The Corporate Influencer

Who is your favorite Social Media Influencer?

Is it Shane Dawson?

Could it be Tyler Oakley?

Maybe it’s Lilly Singh?

What all these social media influencers have in common is that they primarily make their massive amounts of income from sponsored content. In the current ever-changing media landscape, brands and corporations desire to find the best way to promote and market their product or service to the widest possible audience. Whether it is Tyler Oakley promoting Audible on his Youtube channel, or Lilly Singh promoting Olay on her Instagram page, companies are using everyday people to leverage a large audience through seemingly organic content. As seen in the PBS Documentary “Generation Like” (here), brands are manipulating social media influencers to essentially become walking billboards for specific products or services. Which in turn allows these influencers to make bank by essentially signing their soul over to corporate pandering. As per the Instagram Rich List by Hooper HQ (here), Kylie Jenner is the highest paid influencer on the platform by a long-shot, making a whopping one million dollars per sponsored Instagram post.

But when does social media posts stop being organic and start becoming simply corporate glorification? How can the social media landscape become more transparent when it comes to paid partnerships with brands?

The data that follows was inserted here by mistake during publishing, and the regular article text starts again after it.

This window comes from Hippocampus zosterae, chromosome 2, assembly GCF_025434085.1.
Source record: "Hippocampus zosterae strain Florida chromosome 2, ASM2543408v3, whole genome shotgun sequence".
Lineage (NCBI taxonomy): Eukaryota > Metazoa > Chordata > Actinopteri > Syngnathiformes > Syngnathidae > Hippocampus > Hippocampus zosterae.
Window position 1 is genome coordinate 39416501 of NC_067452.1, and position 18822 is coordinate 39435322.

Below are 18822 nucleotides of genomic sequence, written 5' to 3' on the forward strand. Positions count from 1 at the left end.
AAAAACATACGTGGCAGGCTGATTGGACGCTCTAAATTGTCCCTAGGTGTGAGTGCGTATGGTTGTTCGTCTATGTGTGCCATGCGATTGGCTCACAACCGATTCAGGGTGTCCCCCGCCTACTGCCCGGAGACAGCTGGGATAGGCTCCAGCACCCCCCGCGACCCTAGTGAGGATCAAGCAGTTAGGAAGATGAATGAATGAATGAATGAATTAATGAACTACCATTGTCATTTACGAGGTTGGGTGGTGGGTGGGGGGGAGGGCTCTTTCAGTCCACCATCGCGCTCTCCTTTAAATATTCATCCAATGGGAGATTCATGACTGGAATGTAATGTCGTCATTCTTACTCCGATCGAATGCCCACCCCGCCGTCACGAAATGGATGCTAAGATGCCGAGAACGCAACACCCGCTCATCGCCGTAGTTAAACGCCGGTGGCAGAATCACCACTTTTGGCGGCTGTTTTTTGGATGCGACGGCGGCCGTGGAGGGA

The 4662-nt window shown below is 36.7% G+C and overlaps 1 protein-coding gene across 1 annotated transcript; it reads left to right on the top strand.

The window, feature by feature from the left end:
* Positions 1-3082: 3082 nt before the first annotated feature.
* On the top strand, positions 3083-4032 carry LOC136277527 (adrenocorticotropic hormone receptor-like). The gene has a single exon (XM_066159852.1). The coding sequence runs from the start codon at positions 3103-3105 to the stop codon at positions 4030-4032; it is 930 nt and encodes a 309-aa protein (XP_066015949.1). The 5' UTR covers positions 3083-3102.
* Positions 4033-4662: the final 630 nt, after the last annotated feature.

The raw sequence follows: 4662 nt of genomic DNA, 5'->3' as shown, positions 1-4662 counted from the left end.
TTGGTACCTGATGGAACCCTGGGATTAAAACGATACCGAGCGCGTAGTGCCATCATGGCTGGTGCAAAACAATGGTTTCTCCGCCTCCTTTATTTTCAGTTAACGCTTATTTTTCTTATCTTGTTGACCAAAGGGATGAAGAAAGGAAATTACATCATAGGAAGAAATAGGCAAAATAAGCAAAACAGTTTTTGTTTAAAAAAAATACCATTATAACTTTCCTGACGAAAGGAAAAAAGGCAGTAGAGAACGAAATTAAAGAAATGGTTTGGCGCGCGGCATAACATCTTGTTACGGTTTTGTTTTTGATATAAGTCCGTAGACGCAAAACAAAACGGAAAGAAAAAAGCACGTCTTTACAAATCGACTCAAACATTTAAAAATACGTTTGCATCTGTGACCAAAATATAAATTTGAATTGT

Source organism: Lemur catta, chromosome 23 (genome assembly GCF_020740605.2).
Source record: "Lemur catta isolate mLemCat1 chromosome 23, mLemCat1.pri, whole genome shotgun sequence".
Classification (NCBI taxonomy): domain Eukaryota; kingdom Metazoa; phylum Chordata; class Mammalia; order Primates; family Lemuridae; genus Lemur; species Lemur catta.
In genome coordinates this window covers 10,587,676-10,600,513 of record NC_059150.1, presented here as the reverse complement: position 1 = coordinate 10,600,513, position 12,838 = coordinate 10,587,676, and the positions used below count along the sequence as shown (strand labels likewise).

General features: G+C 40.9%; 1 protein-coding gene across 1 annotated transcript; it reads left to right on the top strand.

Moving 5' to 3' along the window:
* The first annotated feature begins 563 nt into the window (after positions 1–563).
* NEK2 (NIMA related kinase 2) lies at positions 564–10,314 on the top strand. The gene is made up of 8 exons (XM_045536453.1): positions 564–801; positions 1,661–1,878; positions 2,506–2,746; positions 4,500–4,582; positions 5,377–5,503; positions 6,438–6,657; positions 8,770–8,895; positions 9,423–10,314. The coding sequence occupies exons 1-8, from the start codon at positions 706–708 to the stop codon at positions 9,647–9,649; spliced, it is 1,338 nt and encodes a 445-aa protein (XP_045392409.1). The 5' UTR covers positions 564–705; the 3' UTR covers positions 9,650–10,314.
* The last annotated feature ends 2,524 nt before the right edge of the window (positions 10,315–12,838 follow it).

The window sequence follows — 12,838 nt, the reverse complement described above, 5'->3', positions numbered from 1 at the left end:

This is where the Federal Trade Commission (FTC) comes in to save the day.

The FTC’s Endorsement Guidelines read like the Ten Commandments of Social Media marketing world.

What Influencers should keep in mind when endorsing a product: (As seen here)

  • “Endorsers must disclose relationships if it is sponsored content”
  • “Disclosures need to be easily noticed and understood”
  • “Do not intentionally use unrepresentative testimonials to mislead customers”

I believe that if influencers were more open and transparent about using their social media presence as a platform for product placement then those influencers would gain even more of a loyal fanbase, which in turn would mean more success for the corporation that fund them.

Do you believe there is a balance between organic and sponsored content on social media? Let me know in the comments below!

Ashley Stenger

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